Gov. Mark Dayton blasted legislative Republicans this morning, calling their counter offer to his stadium plan “gamesmanship.”
“Republican leaders are playing poker with thousands of Minnesota jobs that are at stake in these outcomes, while they are trying to save their own,” Dayton said,
He was joined by fellow Democrats House Minority Leader Paul Thissen and Senate Minority Leader Tom Bakk, who called for their bodies to take up the existing Vikings bill for a vote when they convene tomorrow — one of only a handful of legislative meeting days they have left under state law.
Dayton also said he would be meeting with the GOP leaders at 1 p.m. today to talk over their plan. He said he’d already had a “candid” conversation with House speaker Kurt Zellers.
It might have sounded like this, the case he laid out in his office this morning:
“This is just really fundamentally wrong, and I hope the people of Minnesota will see it for what it is. After eight months of negotiations, bipartisan, two Republican authors of the bill; after four months of a bipartisan legislative working group working together, through thousands of hours of negotiations, we came forward with a proposal. It went through seven legislative committees, went through some changes, but basically the structural integrity of the project remained as it was.”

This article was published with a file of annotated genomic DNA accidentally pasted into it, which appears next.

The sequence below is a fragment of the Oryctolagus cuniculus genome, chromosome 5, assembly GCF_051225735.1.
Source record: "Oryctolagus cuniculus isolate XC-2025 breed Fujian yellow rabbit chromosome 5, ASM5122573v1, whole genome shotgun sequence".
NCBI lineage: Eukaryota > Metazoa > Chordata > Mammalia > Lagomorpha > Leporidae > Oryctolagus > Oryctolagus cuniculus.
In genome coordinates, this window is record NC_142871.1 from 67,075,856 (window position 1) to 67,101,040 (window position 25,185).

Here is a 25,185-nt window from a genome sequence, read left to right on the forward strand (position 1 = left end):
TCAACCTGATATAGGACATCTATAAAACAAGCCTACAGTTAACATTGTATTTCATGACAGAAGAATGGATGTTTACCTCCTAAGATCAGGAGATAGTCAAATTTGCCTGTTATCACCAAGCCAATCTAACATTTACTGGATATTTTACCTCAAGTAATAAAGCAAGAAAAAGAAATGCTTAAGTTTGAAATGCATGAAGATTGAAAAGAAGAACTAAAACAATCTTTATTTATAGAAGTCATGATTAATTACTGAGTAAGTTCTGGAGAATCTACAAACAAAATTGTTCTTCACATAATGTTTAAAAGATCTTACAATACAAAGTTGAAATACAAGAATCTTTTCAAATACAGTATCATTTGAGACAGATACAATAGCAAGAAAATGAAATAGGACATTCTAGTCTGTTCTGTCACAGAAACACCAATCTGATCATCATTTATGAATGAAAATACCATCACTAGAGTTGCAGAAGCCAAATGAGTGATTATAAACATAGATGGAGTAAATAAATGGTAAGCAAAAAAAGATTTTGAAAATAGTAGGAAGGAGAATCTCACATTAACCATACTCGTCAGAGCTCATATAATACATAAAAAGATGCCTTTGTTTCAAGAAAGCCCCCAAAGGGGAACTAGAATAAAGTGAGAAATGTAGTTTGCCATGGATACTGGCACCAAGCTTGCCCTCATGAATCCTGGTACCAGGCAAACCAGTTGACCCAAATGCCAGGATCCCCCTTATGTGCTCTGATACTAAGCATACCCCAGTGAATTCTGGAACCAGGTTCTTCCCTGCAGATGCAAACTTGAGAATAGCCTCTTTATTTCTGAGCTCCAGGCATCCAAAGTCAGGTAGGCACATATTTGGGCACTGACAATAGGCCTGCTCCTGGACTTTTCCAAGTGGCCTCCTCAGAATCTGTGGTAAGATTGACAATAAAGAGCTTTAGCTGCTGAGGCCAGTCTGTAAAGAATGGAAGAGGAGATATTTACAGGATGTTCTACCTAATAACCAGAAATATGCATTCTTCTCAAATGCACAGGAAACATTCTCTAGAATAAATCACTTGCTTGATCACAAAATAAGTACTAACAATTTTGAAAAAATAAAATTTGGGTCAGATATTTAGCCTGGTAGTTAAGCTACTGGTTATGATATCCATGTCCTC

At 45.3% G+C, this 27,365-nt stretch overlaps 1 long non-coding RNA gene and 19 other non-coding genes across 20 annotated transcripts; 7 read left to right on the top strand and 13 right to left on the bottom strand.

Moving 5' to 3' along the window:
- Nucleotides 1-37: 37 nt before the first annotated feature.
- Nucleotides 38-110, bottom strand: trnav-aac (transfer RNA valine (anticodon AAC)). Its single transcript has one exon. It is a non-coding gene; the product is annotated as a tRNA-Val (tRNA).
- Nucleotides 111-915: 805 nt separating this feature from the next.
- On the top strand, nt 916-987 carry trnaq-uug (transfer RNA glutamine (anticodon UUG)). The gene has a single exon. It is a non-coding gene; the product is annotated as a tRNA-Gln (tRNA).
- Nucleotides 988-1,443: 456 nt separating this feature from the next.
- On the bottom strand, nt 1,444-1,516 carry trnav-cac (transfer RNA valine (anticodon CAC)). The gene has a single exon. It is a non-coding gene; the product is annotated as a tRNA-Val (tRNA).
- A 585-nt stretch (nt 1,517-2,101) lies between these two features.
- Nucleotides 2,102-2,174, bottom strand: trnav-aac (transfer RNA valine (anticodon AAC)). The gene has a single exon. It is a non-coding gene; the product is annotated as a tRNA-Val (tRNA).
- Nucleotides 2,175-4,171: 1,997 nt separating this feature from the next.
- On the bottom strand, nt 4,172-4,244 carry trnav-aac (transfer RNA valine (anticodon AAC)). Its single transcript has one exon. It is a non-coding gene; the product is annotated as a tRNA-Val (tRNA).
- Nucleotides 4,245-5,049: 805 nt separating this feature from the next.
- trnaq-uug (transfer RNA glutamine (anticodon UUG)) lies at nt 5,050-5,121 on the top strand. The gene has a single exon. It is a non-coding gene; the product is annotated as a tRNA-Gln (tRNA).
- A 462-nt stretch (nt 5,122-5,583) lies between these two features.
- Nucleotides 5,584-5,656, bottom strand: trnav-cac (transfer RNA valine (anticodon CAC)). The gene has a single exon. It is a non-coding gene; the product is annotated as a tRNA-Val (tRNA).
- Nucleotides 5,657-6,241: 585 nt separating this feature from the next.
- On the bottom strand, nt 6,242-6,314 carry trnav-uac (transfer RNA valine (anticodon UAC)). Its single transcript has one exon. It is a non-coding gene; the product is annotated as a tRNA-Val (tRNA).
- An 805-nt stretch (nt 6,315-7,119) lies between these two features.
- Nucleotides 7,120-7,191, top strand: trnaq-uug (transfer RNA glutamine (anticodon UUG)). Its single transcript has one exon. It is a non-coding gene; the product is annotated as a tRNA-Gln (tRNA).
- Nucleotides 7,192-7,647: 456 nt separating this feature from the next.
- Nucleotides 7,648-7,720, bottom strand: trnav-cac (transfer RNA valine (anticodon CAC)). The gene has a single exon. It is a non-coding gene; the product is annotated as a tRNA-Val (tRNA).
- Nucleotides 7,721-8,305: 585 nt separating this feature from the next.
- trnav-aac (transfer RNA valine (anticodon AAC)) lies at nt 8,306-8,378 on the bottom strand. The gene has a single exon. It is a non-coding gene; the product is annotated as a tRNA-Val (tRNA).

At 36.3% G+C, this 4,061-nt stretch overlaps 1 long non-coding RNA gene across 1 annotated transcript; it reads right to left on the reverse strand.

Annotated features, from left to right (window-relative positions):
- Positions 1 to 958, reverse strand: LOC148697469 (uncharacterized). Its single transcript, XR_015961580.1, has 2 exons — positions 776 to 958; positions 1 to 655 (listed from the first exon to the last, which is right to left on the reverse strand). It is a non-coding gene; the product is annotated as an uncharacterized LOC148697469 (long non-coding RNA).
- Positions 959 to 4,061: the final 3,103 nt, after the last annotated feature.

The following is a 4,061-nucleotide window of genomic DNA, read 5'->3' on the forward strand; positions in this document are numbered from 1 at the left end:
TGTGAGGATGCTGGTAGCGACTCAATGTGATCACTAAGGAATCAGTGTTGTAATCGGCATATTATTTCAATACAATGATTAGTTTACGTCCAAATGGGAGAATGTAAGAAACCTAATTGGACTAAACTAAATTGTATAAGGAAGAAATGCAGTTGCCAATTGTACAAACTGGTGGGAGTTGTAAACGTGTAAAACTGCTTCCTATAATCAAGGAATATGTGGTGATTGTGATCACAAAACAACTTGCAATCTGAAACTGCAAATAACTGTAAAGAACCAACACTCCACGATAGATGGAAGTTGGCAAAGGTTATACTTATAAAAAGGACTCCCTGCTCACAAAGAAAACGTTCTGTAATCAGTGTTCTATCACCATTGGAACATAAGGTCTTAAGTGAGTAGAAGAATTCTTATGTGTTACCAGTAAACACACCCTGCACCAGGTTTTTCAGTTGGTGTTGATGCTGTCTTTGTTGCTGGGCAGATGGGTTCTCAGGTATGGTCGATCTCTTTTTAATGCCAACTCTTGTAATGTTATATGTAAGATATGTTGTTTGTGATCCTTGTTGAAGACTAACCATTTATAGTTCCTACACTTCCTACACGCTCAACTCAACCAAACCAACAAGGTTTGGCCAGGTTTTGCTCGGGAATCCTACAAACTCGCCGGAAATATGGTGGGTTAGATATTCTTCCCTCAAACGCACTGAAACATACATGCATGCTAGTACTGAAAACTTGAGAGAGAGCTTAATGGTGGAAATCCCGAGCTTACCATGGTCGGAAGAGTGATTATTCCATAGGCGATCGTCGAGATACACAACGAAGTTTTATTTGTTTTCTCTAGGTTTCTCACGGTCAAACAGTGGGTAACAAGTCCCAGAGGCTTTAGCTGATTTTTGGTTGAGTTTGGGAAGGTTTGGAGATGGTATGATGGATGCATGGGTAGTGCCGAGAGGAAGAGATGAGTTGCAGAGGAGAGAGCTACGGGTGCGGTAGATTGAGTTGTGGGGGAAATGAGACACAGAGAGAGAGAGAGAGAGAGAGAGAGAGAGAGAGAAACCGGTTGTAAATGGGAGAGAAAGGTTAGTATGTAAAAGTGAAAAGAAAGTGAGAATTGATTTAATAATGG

“And as the Senate author said herself, two prerequisites for it were no general fund tax dollars and there would be a roof on it so it could be used year round as a people’s stadium. Unbeknownst to the bill’s two authors, both Republicans, the Republican leadership yesterday, the day after they were supposed to have adjourned, come forward with this hare-brained scheme, that would basically destroy the project as it was conceived, destroy it as it was funded, and for all practical purposes destroy it for this legislative session.”
“The Vikings oppose it, the city of Minneapolis opposes it, I oppose it. And here we are with no time left in the session and they don’t even have a firm proposal.”
House Majority Leader Matt Dean said the state should only commit to the project from the “turf down,” as in infrastructure and utilities only.
Dayton countered the general fund financing in the GOP plan saying Minnesotans don’t want it: “Polls show… people don’t support it if their tax dollars are going for it. And they support it if they realize their tax dollars are not.”
He also dismissed suggestions that the stadium project could be done in phases — a stadium first and a roof later.
“We have a consultant who has worked on a number of stadiums around the country, and the financing of them,” Dayton said. “And he’s not aware of any stadium that was “roof ready” that ever had a roof added to it. Why wouldn’t you do it all in one piece and get it right? When will the time come to get the public support, political support, legislative support to put another $100 million, $120 million into putting a roof on? And until that happens, you have a stadium sitting empty for 355 days a year.”
Republican leaders are scheduled to talk more about their plan after meeting with Dayton. But it may be a difficult conversation with the governor. House GOP spokeswoman Jodi Boyne, speaking after Dayton’s press conference, called his remarks “really unfortunate.”